A school bus of sorts When Ford announced the replacement of the Freestar (formerly the Windstar) with a crossover, many people were skeptical.
When Ford announced the replacement of the Freestar (formerly the Windstar) with a crossover, many people were skeptical. I personally thought it couldn’t be a terrible idea if it was executed properly, but I maintained that the jury was still out until I got the chance to drive one. I recently had the opportunity to test drive the newly refreshed 2012 Ford Flex Limited equipped with the “Titanium” package.
Much like its close cousin, the Taurus SHO, the first thing I concluded about the Flex upon getting into the driver’s seat is how absurdly large the darn thing is. I personally used to drive a full-size Chrysler sedan years ago, so I definitely have some sort of appreciation for the quintessential American land yacht. Let me give a little bit of perspective. When I was 16, my father taught me to parallel park in downtown Toronto during rush hour in an extended-wheelbase Dodge Grand Caravan. Thanks to this, I take pride in the fact that I’m now able to park virtually anything anywhere in a short amount of time. However, the Flex certainly presented me with a challenge navigating it through the underground garage at my downtown condominium.
With an as-tested price north of $56,000, a Flex Titanium would cost just over $60,000 on the road. That is, failing to consider the fact that nobody pays full asking price for a Ford these days. However, with its 3.5L EcoBoost V6 putting out 365 horsepower and 350 lb-ft of torque, the 9 million pound leviathan is no slouch. I was dividing my time between this and the Mazdaspeed3 for a week, and I would have expected to be complaining about how painfully slow the Flex was, but I was pleasantly surprised. Sport mode was competent and with use of the paddle shifters, I was actually able to get a very enjoyable driving experience (relatively speaking, of course) out of this school bus.
My personal favourite part of having the Flex for a week was the insane amount of toys this thing comes with. Along with the typical array of options one would expect in a car costing more than $50,000 (heated/cooled leather seats, sunroof, navigation, etc.), the Flex came with some niceties that were a welcome surprise. For instance, the fridge/freezer in the second row centre console actually turned my room-temperature water bottle into ice within the course of an hour! There are many cars on the market today that offer things like heated/cooled cupholders, or a cooled glovebox; however to this day I had yet to see a usable freezer in a mainstream market vehicle.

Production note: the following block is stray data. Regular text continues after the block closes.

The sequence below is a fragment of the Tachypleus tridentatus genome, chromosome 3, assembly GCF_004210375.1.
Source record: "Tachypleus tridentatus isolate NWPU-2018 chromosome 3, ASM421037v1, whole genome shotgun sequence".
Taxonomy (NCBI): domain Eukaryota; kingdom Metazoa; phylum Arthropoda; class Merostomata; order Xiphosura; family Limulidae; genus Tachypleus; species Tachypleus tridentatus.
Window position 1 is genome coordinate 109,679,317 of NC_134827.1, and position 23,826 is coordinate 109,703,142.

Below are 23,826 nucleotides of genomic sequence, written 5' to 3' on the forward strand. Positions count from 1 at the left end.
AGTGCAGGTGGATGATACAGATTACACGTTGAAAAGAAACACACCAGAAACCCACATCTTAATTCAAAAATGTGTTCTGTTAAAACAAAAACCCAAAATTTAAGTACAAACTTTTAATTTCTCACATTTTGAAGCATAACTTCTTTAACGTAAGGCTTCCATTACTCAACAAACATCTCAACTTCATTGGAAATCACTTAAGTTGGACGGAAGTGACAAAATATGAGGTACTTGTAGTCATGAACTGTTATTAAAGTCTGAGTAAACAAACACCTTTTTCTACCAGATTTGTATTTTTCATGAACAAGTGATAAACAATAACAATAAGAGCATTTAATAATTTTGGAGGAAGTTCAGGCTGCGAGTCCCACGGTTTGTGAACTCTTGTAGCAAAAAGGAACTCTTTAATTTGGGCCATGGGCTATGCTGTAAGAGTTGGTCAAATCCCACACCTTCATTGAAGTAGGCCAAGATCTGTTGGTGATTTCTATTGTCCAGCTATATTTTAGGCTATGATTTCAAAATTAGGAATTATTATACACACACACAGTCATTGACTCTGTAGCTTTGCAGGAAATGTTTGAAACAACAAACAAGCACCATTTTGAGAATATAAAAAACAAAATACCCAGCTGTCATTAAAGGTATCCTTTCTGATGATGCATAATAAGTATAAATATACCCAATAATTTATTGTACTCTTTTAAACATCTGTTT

The big Ford also features electronically folding second- and third-row seats. The third-row folds into the floor to create a flat loading floor, and the second-row bucket seats fold against the front buckets. Unfortunately, the second-row seats do not “unfold” themselves. However, it’s ridiculously simple to revert them to a seated position in order to carry passengers. The Flex’s “flexible” seating makes it the ideal choice for road trips. We used it on a 400-km road trip with four six-footers and we were more comfortable than we’ve ever been in any “SUV” before.
Let’s cut to the chase however; the Flex isn’t a crossover or any sort of sport-utility. It’s a school bus. Okay; maybe not, but it’s most definitely a minivan. The lack of sliding doors might fool the average consumer, but it isn’t going to fool me. Don’t get me wrong; it isn’t a bad thing. It just grinds my gears that a car that is fundamentally such a fantastic idea has an identity crisis. I understand how Ford was trying to divert from the transition from Aerostar to Windstar and then Freestar, but perhaps they should have stuck with the sliding doors. Even though they unnecessarily create the stigma of being a minivan, a vehicle that everyone wants to avoid driving unless they absolutely have to, sliding doors are extremely beneficial. The rear doors of the Flex, for instance, swing out much wider than necessary. If you as a Flex owner don’t warn your passengers of this every single time they exit your vehicle, I guarantee that there are going to be door dings caused on multiple occasions.
As someone who grew up with Windstars and Freestars, I was impressed by the Flex. While my only real complaint is the gas mileage (averaged just above 13L/100km combined driving with a light foot), I definitely think it’s an amazing choice for a road trip vehicle whenever there are more than 2 people traveling. While I wouldn’t buy one by any means, the presence of Flex models on Enterprise and National lots means that road trips just got a lot more comfortable.